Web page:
North America Leveraged Finance House: Goldman Sachs

IFR Awards 2023
5 min read
Paul Kilby

Excelling in a tough year

Goldman Sachs often outgunned the competition, even in a year that was dominated by refinancings and hardly played to its strengths. The bank brought its execution skills to bear, tapping different pools of demand and helping clients find creative solutions in a rough period for the asset class. Goldman Sachs is IFR’s North America Leveraged Finance House.

With hung loans still weighing on balance sheets in 2023, some banks felt the need to retreat and reassess. But Goldman Sachs managed to avoid such a fate going into the new year, even after being caught wrongfooted at times and unable to derisk certain assets.

“The way we performed, and the risk management tools we used kept us in a position where we could stay open for business and support our clients,” said Christina Minnis, head of global credit finance.

“We tried very, very hard coming into the year to be as clean as we could so that we would be forward leaning.”

Open for business, the bank garnered a string of key mandates in a volatile market as issuers sought its advice on how to raise capital and refinance debt in a rising rate environment.

“We are the ones that get the phone call [during volatile times],” said Chris Bonner, head of leverage finance, capital markets desk. “We are more about creative outcomes in a market that was not necessarily a straight line from start to finish.”

And while financial sponsor transactions took a hit in 2023, Goldman continued to expand this franchise, leading some of the biggest LBOs of the year and leaving it firmly on top of the LBO loan league tables for the second year running, according to LSEG data.

It also climbed from fifth to third spot in the high-yield bond league tables, running neck and neck with big balance sheet banks JP Morgan and Bank of America.

The bank acted as lead-left on a US$3.7bn financing for biopharmaceuticals company Syneos Health that helped fund its acquisition by an investment group, marking the largest LBO in the healthcare space since January 2022.

That came after the LBO market received a boost from Worldpay’s highly coveted US$8.4bn financing backing GTCR's acquisition of a majority stake in the merchant payments business. While the client awarded JP Morgan the US dollar tranche, Goldman won the mandate to handle both the euro and sterling tranches, underscoring its distribution capabilities on both sides of the Atlantic.

Confidence in the bank’s ability to handle multiple currencies also helped Goldman clinch a lead role on a multibillion US dollar-equivalent amend-and-extend transactions for software company BMC, which faced nearly US$5bn equivalent in US dollar and euro-denominated term loan B maturities in October 2025.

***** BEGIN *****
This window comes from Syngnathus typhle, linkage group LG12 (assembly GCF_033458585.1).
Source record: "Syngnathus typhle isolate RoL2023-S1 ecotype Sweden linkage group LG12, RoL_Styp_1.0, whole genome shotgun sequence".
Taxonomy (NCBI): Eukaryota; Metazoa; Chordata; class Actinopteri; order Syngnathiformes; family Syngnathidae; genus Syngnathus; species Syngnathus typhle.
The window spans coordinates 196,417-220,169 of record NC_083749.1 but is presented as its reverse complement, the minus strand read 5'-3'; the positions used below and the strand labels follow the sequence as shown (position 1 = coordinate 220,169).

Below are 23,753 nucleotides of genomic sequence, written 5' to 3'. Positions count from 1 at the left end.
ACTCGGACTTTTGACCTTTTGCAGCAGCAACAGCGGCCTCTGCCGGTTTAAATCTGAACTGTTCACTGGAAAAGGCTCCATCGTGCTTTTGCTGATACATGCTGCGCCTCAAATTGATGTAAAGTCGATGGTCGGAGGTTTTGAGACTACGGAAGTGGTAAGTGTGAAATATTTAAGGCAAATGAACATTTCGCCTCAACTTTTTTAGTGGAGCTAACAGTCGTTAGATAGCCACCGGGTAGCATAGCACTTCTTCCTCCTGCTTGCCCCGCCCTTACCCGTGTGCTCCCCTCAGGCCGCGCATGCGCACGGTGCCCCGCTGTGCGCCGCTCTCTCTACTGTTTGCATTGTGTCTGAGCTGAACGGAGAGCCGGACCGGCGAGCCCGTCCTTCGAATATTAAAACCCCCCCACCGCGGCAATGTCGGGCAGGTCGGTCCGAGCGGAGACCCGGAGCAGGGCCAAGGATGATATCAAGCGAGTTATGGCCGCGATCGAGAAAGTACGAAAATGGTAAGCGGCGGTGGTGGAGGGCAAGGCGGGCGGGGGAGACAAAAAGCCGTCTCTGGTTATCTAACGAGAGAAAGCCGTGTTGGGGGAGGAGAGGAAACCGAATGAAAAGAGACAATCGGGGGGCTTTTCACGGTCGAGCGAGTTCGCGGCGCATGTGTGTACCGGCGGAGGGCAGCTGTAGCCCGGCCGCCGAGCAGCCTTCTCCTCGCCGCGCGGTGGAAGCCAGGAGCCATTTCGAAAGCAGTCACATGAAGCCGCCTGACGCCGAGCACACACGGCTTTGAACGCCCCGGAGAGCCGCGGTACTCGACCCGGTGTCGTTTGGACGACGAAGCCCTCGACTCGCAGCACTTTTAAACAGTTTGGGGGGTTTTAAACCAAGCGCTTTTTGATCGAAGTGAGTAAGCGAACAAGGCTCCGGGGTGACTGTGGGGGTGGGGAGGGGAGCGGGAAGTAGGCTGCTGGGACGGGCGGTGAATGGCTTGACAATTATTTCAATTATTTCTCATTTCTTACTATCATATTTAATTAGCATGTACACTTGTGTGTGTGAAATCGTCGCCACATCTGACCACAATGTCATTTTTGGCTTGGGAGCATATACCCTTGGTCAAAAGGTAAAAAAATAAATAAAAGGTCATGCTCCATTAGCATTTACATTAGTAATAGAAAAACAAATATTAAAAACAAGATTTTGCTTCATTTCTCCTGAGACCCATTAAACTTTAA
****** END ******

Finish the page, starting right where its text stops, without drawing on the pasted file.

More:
“[This was] the largest 2025 and 2024 maturity on everyone’s radar. It was a large global term loan that everyone owns,” Bonner said.

The bank created pricing pressure by playing the euro and US dollar markets against each other, upsizing and tightening both tranches and pushing out maturities to December 2028 for the KKR-owned company.

In the end, the Single B name landed a US$3.09bn and a €1.5bn term loan B in what Goldman bankers say was the largest cross border amend-and-extend transaction from a US borrower since the global financial crisis.

Indeed, refinancing was a big theme in 2023 as markets fretted about looming maturity walls on debt taken out at ultra-low levels before the US Federal Reserve started tightening monetary policy in March 2022.

Highly levered packaging company Tekniplex found itself facing over US$1bn of 2024 and 2025 maturities following a string of acquisitions and it quickly needed to find a way to access the market that wouldn’t put more pressure on its leverage metrics.

Part of the solution came through a US$650m 5.5-year unsecured bond that was rated Triple C, which Goldman managed to sell in what remained an uncertain backdrop.

“We were able to find a core group of creditors who bought a cash pay unsecured bond that actually kept leverage exactly where it was,” Bonner said. “The opco sponsor never thought that was going to get done and … they were able to get the rest of the senior secured refinanced.”

Indeed, in a market that opened and closed at a moment’s notice, Goldman showed it could skillfully tap different pockets of demand and cater to different client needs.

This included the expanding universe of private credit investors, a corner of the market that Goldman has made use of through its own platform dedicated to this space where it has leveraged its longstanding relationships with financial sponsors and corporate issuers.

This made all the difference for shoe seller Cole Haan and chemical company Ryam as they struggled to tackle looming debt maturities. Ryam had already tried but failed to tap the public markets, and Goldman found private credit investors willing to step in.

“Unlike other firms that are viewing the direct market as sort of a foe, we're viewing it as a friend,” said Minnis. “Both markets are going to coexist.”

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